What's that? The tall stalk at the farmers market or in an Asian grocery store that looks like nothing else is celtuce, which is also called stem lettuce, asparagus lettuce or celery lettuce. Neil Subhash from Present Tense Farm near Seattle talks about what makes it so great in this short video, shot at the Magnolia Farmers Market.
As it's growing, celtuce looks a lot like a head of romaine, but those leaves are stripped away when harvested. It's a mainstay in its native China, where it's typically stir-fried, but it has also shown up on upscale restaurant menus like Eleven Madison Park in New York City, where the kitchen braises it and at Seattle's Restaurant Marron, where it was paired with striped bass, (pictured below). Late in 2014, The Daily Mail in London suggested celtuce just might be the next kale.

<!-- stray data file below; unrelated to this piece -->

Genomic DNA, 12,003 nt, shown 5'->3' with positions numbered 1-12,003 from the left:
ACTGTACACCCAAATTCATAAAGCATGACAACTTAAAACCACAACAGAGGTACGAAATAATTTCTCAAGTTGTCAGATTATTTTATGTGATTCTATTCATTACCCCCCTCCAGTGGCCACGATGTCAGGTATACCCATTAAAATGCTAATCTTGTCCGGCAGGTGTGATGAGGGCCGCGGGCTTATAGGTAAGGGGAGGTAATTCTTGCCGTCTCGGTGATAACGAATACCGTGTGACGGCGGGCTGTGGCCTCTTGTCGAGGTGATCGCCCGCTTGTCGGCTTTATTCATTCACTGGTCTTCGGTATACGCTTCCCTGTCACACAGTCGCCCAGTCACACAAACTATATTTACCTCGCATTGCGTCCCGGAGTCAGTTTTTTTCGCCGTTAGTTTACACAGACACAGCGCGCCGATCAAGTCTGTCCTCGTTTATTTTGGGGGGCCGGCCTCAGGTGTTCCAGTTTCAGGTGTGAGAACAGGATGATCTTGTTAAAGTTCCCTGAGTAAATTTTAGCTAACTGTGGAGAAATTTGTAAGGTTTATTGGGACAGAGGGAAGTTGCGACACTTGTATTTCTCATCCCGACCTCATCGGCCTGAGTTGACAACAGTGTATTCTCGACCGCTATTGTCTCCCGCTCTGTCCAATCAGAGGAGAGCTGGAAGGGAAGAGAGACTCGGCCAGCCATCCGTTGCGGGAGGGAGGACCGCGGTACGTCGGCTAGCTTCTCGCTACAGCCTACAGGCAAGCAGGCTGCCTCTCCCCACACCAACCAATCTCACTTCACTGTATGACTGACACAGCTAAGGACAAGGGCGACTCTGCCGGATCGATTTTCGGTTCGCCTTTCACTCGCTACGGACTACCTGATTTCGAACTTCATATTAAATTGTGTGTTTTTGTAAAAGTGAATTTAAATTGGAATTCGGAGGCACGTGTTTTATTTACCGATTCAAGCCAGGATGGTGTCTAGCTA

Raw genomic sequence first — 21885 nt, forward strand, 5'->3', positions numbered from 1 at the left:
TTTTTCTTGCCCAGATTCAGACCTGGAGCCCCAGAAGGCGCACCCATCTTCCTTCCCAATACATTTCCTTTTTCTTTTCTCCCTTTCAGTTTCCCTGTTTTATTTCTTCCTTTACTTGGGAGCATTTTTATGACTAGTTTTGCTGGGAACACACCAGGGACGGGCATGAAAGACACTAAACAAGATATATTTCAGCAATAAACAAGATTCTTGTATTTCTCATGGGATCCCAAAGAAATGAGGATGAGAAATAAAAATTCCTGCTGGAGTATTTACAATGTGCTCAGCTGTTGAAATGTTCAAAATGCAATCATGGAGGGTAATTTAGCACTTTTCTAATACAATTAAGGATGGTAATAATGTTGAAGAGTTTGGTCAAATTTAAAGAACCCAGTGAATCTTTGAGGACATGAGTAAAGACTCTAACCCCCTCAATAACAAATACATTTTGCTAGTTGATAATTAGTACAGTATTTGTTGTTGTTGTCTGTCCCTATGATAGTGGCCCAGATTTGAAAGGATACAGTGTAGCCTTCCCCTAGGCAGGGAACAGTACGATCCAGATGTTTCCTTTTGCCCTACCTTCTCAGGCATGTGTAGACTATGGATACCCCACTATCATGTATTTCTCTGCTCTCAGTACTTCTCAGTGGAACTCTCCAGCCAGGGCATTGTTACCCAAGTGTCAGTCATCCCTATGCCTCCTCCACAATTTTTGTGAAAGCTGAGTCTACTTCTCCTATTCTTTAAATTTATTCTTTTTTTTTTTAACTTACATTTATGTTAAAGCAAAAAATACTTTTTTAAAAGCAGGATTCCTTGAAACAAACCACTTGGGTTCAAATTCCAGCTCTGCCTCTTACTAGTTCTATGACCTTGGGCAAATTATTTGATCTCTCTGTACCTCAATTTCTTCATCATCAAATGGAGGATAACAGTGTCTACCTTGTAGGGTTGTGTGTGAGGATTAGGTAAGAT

When thinly sliced, it retains a natural crisp quality and its taste varies depending on where and when it's grown. When temperatures are cooler, the bitter characteristic mellows into a slight sweet flavor. Like its cousin, celery, celtuce has virtually no calories, making it a big hit among the Paleo dieting crowd, and it's high in potassium and a decent dose of Vitamin A.